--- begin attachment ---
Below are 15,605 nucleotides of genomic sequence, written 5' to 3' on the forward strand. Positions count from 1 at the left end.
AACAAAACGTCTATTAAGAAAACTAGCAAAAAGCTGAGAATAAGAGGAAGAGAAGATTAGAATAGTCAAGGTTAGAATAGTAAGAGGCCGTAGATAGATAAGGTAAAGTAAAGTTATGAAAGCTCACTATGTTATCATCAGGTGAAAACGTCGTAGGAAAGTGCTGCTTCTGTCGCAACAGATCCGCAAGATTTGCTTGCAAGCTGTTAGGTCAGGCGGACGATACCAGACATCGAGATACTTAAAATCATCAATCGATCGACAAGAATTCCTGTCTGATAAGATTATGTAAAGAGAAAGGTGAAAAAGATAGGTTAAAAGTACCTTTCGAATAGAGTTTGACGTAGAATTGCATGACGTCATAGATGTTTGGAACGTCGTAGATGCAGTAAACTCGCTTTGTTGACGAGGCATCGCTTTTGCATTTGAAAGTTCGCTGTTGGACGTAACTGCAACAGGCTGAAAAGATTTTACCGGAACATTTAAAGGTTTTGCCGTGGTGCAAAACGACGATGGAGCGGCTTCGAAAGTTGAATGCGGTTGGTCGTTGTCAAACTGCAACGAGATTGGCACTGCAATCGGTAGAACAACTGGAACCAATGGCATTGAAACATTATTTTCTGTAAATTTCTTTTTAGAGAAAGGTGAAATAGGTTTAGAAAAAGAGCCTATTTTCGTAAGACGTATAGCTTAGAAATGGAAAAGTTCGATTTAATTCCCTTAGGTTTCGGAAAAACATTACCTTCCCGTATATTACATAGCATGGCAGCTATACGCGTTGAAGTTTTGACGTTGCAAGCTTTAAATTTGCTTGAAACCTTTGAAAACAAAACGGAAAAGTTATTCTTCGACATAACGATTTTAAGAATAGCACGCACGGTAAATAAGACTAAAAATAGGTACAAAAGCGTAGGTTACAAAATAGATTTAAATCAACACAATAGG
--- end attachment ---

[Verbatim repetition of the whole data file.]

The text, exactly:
Below are 15,605 nucleotides of genomic sequence, written 5' to 3' on the forward strand. Positions count from 1 at the left end.
AACAAAACGTCTATTAAGAAAACTAGCAAAAAGCTGAGAATAAGAGGAAGAGAAGATTAGAATAGTCAAGGTTAGAATAGTAAGAGGCCGTAGATAGATAAGGTAAAGTAAAGTTATGAAAGCTCACTATGTTATCATCAGGTGAAAACGTCGTAGGAAAGTGCTGCTTCTGTCGCAACAGATCCGCAAGATTTGCTTGCAAGCTGTTAGGTCAGGCGGACGATACCAGACATCGAGATACTTAAAATCATCAATCGATCGACAAGAATTCCTGTCTGATAAGATTATGTAAAGAGAAAGGTGAAAAAGATAGGTTAAAAGTACCTTTCGAATAGAGTTTGACGTAGAATTGCATGACGTCATAGATGTTTGGAACGTCGTAGATGCAGTAAACTCGCTTTGTTGACGAGGCATCGCTTTTGCATTTGAAAGTTCGCTGTTGGACGTAACTGCAACAGGCTGAAAAGATTTTACCGGAACATTTAAAGGTTTTGCCGTGGTGCAAAACGACGATGGAGCGGCTTCGAAAGTTGAATGCGGTTGGTCGTTGTCAAACTGCAACGAGATTGGCACTGCAATCGGTAGAACAACTGGAACCAATGGCATTGAAACATTATTTTCTGTAAATTTCTTTTTAGAGAAAGGTGAAATAGGTTTAGAAAAAGAGCCTATTTTCGTAAGACGTATAGCTTAGAAATGGAAAAGTTCGATTTAATTCCCTTAGGTTTCGGAAAAACATTACCTTCCCGTATATTACATAGCATGGCAGCTATACGCGTTGAAGTTTTGACGTTGCAAGCTTTAAATTTGCTTGAAACCTTTGAAAACAAAACGGAAAAGTTATTCTTCGACATAACGATTTTAAGAATAGCACGCACGGTAAATAAGACTAAAAATAGGTACAAAAGCGTAGGTTACAAAATAGATTTAAATCAACACAATAGG